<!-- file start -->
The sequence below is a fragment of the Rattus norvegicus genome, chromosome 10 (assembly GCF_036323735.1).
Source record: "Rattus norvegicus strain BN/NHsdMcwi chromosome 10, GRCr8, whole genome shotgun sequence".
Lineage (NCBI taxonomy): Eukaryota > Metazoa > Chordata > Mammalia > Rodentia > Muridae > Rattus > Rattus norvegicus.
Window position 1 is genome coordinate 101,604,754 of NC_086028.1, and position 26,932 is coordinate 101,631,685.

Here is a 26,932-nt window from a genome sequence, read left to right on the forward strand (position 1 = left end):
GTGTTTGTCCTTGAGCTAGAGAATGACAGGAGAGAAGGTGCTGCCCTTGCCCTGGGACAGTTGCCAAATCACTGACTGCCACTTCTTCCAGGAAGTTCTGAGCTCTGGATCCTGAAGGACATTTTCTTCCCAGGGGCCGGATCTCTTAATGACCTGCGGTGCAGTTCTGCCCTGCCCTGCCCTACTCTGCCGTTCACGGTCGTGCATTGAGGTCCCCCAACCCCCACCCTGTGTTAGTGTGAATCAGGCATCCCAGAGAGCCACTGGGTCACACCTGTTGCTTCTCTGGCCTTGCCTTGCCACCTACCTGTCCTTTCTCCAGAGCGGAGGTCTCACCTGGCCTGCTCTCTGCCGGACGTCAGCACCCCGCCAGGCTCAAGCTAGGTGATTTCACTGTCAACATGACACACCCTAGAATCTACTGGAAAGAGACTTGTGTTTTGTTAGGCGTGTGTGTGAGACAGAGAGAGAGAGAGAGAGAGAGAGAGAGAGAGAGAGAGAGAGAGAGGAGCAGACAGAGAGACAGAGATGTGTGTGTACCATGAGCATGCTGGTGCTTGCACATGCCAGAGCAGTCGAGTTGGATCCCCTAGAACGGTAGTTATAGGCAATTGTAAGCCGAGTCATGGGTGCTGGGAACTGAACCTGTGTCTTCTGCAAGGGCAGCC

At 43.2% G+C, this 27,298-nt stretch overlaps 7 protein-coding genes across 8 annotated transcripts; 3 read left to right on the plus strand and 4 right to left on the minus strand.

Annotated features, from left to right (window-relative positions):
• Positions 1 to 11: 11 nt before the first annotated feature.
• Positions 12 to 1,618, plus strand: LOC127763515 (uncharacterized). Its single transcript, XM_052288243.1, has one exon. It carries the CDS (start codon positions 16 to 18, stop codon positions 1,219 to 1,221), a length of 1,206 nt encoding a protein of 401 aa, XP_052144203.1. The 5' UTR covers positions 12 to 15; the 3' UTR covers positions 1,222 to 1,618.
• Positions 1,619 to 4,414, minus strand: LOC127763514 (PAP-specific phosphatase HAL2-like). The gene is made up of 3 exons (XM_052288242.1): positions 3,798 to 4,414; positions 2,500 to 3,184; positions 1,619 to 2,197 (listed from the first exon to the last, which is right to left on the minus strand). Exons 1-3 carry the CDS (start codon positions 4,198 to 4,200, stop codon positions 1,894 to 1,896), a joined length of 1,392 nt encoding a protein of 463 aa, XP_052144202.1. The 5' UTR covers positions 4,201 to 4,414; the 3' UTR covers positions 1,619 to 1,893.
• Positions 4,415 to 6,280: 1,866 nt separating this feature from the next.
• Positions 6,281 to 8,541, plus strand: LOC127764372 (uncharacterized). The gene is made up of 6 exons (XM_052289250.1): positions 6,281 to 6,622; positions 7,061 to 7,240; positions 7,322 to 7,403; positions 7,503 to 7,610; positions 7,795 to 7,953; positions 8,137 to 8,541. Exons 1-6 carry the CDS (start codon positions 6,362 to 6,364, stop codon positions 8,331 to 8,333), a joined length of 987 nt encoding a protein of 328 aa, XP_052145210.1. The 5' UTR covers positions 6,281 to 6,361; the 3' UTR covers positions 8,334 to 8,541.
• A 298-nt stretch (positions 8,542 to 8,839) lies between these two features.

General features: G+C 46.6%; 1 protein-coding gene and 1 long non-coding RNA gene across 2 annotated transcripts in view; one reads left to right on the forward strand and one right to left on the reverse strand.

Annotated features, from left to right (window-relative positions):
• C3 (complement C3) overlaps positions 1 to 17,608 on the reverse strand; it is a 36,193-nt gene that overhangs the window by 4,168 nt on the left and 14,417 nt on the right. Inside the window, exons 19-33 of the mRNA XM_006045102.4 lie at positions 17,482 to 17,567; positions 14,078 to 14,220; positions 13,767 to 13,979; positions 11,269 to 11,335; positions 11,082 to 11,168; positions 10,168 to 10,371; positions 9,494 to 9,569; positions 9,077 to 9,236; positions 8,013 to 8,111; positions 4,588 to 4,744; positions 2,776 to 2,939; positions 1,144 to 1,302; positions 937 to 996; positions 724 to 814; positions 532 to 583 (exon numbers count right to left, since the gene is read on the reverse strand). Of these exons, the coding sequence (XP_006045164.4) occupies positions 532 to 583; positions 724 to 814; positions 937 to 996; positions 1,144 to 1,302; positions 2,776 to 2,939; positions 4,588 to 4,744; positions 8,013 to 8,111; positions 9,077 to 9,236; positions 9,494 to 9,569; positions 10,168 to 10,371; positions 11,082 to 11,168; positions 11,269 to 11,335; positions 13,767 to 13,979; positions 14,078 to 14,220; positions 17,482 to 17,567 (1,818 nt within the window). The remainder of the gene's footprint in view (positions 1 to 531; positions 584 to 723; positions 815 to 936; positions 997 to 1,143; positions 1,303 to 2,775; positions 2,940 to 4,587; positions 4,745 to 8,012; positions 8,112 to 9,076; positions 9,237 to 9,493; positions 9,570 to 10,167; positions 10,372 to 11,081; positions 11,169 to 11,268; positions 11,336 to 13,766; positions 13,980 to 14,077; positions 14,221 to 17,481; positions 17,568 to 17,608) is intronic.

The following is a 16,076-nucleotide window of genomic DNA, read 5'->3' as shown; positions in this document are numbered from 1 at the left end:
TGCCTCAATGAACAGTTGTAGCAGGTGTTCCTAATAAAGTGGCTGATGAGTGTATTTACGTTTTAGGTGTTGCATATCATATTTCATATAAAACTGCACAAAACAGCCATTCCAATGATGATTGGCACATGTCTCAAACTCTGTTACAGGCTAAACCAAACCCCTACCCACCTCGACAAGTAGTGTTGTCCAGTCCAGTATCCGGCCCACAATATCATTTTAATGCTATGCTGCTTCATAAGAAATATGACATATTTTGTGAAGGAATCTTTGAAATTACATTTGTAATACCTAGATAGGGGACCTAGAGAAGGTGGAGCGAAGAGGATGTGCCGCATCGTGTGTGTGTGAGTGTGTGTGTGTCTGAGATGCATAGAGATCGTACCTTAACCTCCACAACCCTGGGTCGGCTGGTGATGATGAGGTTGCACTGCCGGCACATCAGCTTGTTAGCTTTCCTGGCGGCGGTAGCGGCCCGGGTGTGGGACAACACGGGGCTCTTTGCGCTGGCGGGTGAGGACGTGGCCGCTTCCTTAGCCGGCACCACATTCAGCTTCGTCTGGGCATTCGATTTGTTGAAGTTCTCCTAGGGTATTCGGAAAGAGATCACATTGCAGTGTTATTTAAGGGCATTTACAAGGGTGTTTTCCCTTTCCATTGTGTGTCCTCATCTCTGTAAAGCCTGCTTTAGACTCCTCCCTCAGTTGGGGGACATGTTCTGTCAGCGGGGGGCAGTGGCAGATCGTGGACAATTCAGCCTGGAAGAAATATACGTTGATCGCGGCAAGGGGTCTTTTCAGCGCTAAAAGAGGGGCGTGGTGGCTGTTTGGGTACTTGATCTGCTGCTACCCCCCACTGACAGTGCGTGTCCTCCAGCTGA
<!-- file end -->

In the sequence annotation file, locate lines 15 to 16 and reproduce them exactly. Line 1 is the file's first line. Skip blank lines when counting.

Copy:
General features: G+C 46.6%; 1 protein-coding gene and 1 long non-coding RNA gene across 2 annotated transcripts in view; one reads left to right on the forward strand and one right to left on the reverse strand.

Annotated features, from left to right (window-relative positions):